In the early years, the excitation conditions of a spark discharge used to be characterised by three parameters, charge capacity C, inductivity L and resistance R, and the first excitation generators filled entire rooms. Apart from the analytical sparking distance, a wear-prone auxiliary sparking distance was also typically used. However, the ability of this kind of excitation generator to produce constant discharge parameters was limited. To ensure an acceptable degree of long-term stability of the analytical data, it was often necessary to perform control or corrective measures (recalibration) when using such excitation generators. On top of that, it proved to be difficult to create numerous different discharge forms, as are absolutely necessary when using multi-matrix devices. Nowadays, excitation generators can be produced using semiconductors and no longer require an auxiliary sparking distance. They are characterised by a high degree of repeatability, good long-term stability and no maintenance needs. “Digitalisation” has become something of an inflationary term in descriptions of spark generators.
An electrically generated spark under an argon atmosphere can be used to excite a large number of elements. Plasma temperatures of over 10,000 K are reached. The resulting spectra are called “spark spectra” and display numerous atomic and ionic lines. Spark excitation can even be used to analyse non-metals like N or O. The alternative arc excitation, which requires several Ampere of current, creates plasmas of lower temperatures and delivers little spectral background and only few ionic lines (“arc spectrum”).The field of spark spectrometry uses the advantages of this method by generating arc-like discharge forms for the detection of several elements.
The many advantages of spark spectra come at the expense of several negative boundary conditions that have an effect on the optical layout and the evaluation algorithms. In comparison to low-pressure discharges, spark spectrometers deliver relatively broadened emission lines with a half-width value of about 20 pm. As a result of the optically dense spark plasma, non-excited atoms can absorb light, which leads to a self-absorption effect that increases proportionately with the number atoms of the same element present in the plasma. As a consequence, spark spectrometric calibration functions hardly ever display linear relationships. Furthermore, calibrating spark spectrometers is a complex task due to unavoidable line overlaps and the corrective calculations that are necessary as a result. Hundreds of calibration standards often have to be measured for a single metallic matrix so that optimal calibration functions can be calculated for all element channels.
OBLF GDS III Spark Generator
The electrical energy needed to create the spark in the spark stand is delivered by the so-called spark generator.When generating this excitation energy it is critical to ensure that the power functions provided are extremely reproducible and can be individually modulated to suit the various requirements of the analysis tasks – in the most extreme case for every analytical program and every exposure time. This knowledge having spawned an early wish to use digital technology to contain these problems, it then found fertile ground at OBLF: we already began producing our spark generators exclusively on the basis of semiconductor technology at the beginning of the 1980s – a time when our competitors still had to use an auxiliary sparking distance. As a result of this, our development work to produce a digital spark generator made rapid progress and enabled the successful integration of this technology into OBLF spectrometers at a very early stage of digitalisation. Generators of this kind are called GDS spark generators (Gated Digital Source) and have by now become a firm fixture of the analytical landscape. In fact, they have been state-of-the-art for some years now. From an analytical point of view, these digital spark generators constitute a new dimension because they can deliver the requisite special power function in practically limitless form. As a result, they no longer fit into the usual definition schema with parameters like capacitance, inductance, Ohmic resistance, spark succession frequency or increase of the pre-sparking energy (HEPS). Such parameters are irrelevant when using GDS spark generators because they do not contain any classic discharge circuits that would limit their controllability. Apart from guaranteeing superior flexibility, the digital technology of these spark generators also guarantees extremely reproducible results and naturally renders them maintenance-free.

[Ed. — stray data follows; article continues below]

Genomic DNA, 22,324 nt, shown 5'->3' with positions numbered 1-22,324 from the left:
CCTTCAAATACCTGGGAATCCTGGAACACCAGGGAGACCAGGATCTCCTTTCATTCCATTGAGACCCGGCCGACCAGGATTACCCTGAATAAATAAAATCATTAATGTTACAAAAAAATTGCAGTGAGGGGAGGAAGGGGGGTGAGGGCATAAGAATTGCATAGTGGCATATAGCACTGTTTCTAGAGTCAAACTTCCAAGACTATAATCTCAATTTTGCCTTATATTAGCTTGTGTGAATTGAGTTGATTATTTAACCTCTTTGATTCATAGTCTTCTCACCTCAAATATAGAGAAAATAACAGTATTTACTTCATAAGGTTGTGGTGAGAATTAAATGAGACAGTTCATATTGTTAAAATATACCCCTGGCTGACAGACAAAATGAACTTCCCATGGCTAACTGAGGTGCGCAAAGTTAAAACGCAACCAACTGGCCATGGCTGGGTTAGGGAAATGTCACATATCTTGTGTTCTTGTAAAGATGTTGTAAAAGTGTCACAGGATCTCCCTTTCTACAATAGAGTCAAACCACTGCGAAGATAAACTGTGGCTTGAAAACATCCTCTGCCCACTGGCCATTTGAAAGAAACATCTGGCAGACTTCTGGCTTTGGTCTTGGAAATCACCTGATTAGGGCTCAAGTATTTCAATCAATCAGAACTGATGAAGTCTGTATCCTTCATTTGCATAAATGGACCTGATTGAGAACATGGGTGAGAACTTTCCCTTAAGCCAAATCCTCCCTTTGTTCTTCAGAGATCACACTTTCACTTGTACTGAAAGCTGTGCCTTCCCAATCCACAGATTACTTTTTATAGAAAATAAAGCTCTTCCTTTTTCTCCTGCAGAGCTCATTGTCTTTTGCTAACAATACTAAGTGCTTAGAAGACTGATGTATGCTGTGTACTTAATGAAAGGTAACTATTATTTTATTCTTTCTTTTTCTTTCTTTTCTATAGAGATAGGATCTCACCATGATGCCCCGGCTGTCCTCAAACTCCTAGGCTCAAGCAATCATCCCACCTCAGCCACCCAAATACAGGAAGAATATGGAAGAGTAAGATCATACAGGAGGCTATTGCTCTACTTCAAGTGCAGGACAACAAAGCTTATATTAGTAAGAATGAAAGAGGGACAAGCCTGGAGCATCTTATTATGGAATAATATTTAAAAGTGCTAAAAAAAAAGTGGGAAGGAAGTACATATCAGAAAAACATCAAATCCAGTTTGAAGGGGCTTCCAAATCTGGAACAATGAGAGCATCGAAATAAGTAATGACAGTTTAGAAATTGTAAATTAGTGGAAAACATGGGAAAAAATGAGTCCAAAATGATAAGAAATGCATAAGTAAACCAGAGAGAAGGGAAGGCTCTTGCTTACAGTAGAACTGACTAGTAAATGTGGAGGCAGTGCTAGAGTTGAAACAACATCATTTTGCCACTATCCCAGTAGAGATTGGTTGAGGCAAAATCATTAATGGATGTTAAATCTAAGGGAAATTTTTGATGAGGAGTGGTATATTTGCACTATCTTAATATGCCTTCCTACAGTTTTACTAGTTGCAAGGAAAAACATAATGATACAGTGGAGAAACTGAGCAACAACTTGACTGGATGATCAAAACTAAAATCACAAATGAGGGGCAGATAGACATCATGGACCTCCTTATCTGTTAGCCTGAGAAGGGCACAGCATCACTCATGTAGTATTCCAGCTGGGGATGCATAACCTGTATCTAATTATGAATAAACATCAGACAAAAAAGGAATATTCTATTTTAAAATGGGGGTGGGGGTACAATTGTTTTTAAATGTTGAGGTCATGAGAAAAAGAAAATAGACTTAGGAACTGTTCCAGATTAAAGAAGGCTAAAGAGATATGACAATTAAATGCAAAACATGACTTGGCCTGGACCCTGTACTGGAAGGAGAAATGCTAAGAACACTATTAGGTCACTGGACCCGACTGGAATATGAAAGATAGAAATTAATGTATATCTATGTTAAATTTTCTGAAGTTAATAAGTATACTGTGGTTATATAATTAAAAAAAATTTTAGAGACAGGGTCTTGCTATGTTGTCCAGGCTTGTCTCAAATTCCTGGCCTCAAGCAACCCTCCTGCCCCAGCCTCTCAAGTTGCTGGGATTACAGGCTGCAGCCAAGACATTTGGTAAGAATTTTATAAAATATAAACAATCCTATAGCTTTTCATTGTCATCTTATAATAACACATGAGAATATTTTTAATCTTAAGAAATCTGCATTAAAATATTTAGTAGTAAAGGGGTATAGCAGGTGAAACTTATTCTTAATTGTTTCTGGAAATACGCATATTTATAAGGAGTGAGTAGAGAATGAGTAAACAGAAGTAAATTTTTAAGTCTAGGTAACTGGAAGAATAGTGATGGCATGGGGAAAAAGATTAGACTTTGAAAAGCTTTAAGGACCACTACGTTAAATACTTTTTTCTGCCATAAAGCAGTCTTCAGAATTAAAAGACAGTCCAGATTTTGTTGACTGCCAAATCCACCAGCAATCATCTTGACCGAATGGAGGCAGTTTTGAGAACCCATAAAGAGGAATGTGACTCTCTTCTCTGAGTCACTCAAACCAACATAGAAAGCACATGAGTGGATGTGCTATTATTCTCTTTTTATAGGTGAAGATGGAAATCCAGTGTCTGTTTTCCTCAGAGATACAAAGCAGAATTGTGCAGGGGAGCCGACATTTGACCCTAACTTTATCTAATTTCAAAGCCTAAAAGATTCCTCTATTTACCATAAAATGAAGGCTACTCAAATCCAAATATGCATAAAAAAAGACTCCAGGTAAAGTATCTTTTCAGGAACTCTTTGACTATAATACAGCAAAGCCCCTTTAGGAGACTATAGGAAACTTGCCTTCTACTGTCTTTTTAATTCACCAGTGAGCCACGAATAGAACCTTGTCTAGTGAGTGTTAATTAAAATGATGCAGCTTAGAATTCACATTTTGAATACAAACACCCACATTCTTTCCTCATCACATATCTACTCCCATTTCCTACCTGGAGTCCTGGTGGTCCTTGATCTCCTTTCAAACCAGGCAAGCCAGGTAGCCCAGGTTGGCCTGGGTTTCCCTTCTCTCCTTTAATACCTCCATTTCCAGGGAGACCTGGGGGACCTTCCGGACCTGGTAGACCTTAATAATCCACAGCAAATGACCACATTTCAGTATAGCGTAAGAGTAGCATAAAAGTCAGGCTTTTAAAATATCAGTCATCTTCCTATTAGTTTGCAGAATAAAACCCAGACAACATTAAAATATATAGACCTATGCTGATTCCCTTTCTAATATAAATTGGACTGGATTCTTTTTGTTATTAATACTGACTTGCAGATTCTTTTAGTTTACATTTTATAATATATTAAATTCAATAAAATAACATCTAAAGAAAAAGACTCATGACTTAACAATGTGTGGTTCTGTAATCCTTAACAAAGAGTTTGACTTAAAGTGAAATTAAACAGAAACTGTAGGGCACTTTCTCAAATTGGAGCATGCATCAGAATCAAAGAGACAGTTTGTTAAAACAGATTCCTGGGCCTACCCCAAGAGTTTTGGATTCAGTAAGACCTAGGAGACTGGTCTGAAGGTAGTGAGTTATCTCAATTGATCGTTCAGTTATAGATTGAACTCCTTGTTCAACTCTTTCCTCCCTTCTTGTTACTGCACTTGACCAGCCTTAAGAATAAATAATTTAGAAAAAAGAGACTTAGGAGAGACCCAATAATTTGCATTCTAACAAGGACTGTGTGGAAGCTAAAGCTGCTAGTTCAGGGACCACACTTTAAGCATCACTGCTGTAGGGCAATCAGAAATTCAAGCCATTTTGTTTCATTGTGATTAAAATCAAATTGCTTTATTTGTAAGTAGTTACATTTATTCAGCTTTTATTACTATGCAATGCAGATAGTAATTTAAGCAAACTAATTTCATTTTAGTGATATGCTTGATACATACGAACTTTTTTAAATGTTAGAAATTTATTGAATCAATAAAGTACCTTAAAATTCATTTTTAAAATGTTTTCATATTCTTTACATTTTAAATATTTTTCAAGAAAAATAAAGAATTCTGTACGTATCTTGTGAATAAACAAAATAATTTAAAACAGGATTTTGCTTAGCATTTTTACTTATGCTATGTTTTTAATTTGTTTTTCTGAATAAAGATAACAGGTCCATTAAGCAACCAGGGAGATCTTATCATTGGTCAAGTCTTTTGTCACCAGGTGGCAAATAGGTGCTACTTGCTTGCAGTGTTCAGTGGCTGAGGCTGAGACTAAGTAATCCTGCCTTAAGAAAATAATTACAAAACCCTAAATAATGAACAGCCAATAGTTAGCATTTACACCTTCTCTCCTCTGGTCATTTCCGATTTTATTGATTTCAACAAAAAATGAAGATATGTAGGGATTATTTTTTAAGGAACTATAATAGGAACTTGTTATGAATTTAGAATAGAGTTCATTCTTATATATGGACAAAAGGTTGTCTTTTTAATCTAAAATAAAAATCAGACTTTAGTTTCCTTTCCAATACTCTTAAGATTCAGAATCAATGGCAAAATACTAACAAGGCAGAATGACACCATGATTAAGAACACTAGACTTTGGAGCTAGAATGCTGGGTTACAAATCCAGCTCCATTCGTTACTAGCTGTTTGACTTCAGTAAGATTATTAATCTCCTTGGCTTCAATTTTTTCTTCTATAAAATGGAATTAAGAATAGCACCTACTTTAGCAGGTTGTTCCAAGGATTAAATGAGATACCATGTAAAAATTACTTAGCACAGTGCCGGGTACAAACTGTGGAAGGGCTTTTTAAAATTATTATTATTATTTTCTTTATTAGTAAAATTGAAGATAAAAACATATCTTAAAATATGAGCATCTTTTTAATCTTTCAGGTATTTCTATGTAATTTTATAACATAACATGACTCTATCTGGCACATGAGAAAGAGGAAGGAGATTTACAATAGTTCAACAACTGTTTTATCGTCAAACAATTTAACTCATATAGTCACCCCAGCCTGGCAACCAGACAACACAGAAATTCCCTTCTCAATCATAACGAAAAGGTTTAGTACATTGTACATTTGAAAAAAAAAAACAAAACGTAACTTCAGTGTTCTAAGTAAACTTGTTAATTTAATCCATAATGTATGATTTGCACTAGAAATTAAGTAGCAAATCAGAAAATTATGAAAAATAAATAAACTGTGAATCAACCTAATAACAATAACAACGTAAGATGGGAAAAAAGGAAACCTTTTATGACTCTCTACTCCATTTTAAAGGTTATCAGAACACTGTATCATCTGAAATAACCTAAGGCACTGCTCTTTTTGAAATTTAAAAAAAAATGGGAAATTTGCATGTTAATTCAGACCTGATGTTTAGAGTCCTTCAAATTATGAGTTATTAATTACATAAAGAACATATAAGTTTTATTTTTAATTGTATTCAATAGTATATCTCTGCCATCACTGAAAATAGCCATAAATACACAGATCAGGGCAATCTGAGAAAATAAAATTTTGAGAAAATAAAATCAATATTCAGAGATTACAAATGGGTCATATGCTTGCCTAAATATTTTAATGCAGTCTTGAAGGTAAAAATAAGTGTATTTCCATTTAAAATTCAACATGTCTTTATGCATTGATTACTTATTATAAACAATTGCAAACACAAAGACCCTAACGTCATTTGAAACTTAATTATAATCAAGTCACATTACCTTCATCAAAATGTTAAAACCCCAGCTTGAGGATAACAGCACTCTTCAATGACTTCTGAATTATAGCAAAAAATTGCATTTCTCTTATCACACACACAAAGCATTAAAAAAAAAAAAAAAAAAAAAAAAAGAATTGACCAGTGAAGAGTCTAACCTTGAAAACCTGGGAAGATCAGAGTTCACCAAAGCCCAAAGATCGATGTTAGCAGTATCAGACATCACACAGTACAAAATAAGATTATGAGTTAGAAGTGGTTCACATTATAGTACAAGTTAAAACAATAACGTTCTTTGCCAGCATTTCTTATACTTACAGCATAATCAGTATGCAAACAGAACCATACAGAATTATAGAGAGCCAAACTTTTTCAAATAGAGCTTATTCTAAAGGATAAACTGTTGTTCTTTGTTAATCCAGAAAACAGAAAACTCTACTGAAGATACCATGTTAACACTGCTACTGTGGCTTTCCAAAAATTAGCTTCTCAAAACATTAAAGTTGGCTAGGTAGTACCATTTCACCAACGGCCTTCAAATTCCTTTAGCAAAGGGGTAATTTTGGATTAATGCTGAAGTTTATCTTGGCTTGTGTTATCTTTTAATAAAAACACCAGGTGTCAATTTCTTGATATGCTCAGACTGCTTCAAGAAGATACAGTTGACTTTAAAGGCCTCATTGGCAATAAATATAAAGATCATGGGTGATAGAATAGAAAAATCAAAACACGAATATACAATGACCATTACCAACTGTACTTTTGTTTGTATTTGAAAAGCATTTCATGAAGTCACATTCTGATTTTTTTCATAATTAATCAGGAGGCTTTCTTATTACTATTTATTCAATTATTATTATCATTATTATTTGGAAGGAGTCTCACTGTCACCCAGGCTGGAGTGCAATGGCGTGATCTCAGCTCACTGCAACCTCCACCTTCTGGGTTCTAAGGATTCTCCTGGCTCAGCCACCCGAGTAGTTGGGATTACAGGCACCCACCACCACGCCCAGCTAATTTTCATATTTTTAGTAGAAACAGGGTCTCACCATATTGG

OBLF GDS Spark Generator – Technical Specifications:
|Discharge characteristics:||digitally definable from medium voltage sparks to arc-type|
|Control variables:||discharge characteristics and duration|
|Technology:||gated current technology|
|Spark succession frequency:||up to 1 kHz|
|Control:||all parameters via optical link|
|Parameter definition:||fully via spectrometer software|